Over the last week or so I’ve been exploring some examples of organisations that have got their fundraising game down and are bringing it to the social age. and are able to have a wider and more positive impact because of this. From Charity: water who have perfected fun-raising, to organisations like Acumen who work mostly with large organisations. Here’s who I’ve looked at and lessons learned.
are often cited as having some of the most innovative, modern and far reaching campaigns. They have a great 100% model where the money raised goes entirely to the projects whereas the funding for running the organisation is raised separately. They use technology amazingly well and make donating personal for example every donor gets a report telling them where the money went and the impact.
Their campaigns are fun and engaging. They encourage you to join a wider cause and involve your friends and family. From donating your birthday to ….
Storytelling is very much part of their work, the stories of people donating and the stories of the who having access to clean water is affecting. There is a storytelling page on their website and brilliantly engaging videos and photography are used throughout Charity: water’s impressive social media presence.
It is so refreshing to see the positive tone focusing on the impact the donations make rather than just the problem which can seem overwhelming or too big to tackle.
on the other hand, focuses on support from big corporations and organisations. Their aim is to use enterprise and social investment to tackle poverty so this strategy matches perfectly. Their list of supporters reads like the who’s who of global leadership.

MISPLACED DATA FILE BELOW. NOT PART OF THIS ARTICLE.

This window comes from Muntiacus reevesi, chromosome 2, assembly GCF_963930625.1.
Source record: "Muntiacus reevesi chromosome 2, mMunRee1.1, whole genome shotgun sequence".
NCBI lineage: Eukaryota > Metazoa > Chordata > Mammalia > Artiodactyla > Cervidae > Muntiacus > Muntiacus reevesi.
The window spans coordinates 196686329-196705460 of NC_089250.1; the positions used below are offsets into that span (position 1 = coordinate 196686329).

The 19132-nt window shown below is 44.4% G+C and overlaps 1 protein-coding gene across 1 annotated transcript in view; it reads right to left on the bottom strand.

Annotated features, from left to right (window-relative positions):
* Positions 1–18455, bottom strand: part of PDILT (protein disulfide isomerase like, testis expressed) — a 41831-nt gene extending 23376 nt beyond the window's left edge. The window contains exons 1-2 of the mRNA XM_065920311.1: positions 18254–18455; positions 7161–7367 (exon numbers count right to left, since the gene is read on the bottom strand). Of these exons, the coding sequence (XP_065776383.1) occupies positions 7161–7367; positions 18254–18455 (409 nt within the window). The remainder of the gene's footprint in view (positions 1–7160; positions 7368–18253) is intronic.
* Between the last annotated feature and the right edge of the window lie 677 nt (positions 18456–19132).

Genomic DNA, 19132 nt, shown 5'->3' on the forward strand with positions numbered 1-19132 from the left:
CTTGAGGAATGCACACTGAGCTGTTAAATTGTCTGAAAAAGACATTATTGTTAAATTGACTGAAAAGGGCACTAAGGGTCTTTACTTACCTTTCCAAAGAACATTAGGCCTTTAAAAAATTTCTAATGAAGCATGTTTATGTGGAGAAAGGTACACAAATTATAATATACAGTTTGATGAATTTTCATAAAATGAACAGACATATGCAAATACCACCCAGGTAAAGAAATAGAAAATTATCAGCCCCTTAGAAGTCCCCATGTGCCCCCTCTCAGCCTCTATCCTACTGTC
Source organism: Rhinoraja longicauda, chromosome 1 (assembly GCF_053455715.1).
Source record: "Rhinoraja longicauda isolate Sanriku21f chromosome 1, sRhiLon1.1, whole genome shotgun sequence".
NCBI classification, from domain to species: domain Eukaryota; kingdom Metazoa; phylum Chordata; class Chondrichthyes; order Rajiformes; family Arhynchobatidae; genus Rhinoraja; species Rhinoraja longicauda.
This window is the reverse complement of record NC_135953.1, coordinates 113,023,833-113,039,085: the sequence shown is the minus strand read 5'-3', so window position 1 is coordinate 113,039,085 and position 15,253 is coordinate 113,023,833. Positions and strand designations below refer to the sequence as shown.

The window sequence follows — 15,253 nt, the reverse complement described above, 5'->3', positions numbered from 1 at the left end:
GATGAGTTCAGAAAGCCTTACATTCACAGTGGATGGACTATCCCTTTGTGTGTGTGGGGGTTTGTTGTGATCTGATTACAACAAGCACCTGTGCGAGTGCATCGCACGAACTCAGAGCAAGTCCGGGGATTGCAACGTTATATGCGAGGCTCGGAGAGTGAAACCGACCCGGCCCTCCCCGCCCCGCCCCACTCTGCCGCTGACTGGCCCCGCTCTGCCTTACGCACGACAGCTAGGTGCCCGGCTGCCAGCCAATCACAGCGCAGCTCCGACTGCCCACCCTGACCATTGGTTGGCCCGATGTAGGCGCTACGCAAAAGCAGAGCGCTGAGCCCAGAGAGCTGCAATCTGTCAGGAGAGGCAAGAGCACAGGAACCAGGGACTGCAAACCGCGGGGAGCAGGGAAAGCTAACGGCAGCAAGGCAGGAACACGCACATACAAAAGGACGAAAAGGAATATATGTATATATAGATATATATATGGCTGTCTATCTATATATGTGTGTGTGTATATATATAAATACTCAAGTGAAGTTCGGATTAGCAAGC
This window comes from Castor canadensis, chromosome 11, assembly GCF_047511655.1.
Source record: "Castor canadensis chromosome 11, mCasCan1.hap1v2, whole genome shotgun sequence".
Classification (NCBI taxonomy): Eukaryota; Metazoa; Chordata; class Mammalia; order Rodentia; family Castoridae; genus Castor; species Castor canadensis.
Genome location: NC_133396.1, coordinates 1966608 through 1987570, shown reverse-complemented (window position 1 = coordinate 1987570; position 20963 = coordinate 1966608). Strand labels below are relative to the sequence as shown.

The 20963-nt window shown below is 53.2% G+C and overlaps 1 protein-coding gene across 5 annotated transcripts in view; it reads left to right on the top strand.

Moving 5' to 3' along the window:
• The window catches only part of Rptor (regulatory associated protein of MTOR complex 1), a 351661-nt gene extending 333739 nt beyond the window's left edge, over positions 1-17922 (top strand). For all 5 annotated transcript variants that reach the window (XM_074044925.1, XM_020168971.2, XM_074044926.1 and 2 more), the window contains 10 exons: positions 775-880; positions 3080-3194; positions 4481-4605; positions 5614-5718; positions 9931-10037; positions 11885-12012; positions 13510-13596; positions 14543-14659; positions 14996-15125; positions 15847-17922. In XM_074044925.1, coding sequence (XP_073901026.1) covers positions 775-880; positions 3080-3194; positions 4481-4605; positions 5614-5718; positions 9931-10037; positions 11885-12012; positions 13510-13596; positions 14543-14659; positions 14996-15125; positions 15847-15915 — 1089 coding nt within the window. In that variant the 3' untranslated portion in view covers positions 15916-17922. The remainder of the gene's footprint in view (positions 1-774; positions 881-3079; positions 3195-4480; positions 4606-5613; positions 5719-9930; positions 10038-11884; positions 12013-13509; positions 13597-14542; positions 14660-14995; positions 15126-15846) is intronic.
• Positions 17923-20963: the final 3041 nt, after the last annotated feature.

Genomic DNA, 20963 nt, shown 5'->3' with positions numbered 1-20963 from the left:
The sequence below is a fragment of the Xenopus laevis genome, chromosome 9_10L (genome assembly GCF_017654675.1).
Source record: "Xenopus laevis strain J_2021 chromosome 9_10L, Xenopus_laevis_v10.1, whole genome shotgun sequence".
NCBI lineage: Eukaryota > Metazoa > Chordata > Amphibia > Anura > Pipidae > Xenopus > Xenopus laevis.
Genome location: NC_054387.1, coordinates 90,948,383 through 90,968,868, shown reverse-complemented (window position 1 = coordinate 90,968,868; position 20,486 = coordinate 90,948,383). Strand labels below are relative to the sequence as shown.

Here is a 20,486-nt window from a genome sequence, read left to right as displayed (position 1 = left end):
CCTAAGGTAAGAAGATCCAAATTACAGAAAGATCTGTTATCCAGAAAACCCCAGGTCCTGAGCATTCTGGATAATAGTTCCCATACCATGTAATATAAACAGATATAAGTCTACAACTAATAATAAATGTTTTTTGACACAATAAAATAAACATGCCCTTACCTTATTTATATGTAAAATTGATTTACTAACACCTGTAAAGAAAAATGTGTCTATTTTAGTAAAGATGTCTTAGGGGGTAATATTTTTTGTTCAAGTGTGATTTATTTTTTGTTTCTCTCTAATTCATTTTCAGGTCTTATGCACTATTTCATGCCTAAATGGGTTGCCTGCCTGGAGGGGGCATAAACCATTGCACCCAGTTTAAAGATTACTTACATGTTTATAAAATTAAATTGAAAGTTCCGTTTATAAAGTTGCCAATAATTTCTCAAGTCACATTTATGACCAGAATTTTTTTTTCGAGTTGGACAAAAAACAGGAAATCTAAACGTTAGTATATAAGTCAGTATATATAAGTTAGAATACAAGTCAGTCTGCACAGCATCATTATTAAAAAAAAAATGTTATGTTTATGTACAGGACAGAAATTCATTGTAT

They view their partners as a community and have a range of partnership streams from Stewards who donate $5M+ to development partners $10,000+ and in Kind partners. Partners in return get to attend partner only events, field visits and the Annual Investor Gathering & Deep Dive Sessions. It creates that idea that people like us support Acumen, that network effect.
There is their global leadership program which allows people from all over the world to undergo training. In terms of traditional fundraising, they also do a yearly auction of photographs in their dignity auction.
are a great organisation activating teens around causes they can support. Their rules are the campaign shouldn’t need a car, adult or money. It is a fascinating way of engaging young people and they have perfected their tools including texting.
What I love about their campaigns is how easy they are to connect to. They do this by making them clear and simple. For example their Teens for Jeans campaign had young people running jean drives and dropping them at their local Aeropostale store, to be given to other young people going through homelessness. Additionally they produce a yearly culture book which is a great way of sharing what their organisation does.
provide a low-cost health care system in Nepal, that integrates government hospitals, clinics and community workers using their hub model. What strikes me about Possible Health’s fundraising is that although they don’t don’t have the loudest campaigns is the level of transparency. They produce not only yearly but quarterly impact reports. It explains where their funding comes from (mostly from foundations, then individuals and company partnerships). As well as the insights they accomplished missed and shifted. This level of transparency continues in their morbidity and mortality reports.
The key things I’ve learned from studying these examples and will be thinking about for we approach “fun-raising” with Orkidstudio this year, firstly that transparency is key. Whether it’s publishing impact reports like possible health or sending reports to everyone that donates no matter how small like Charity: water. Secondly story telling makes a big impact, we relate to other people’s stories whereas numbers and statistics are hard to comprehend. Finally understanding who you want your donors to be will impact what methods are appropriate for connecting with them. Whether it’s through social media and texting like Do Something or conferences and brainstorming events like Acumen.
Some interesting reads if you want to find out more about these organisations are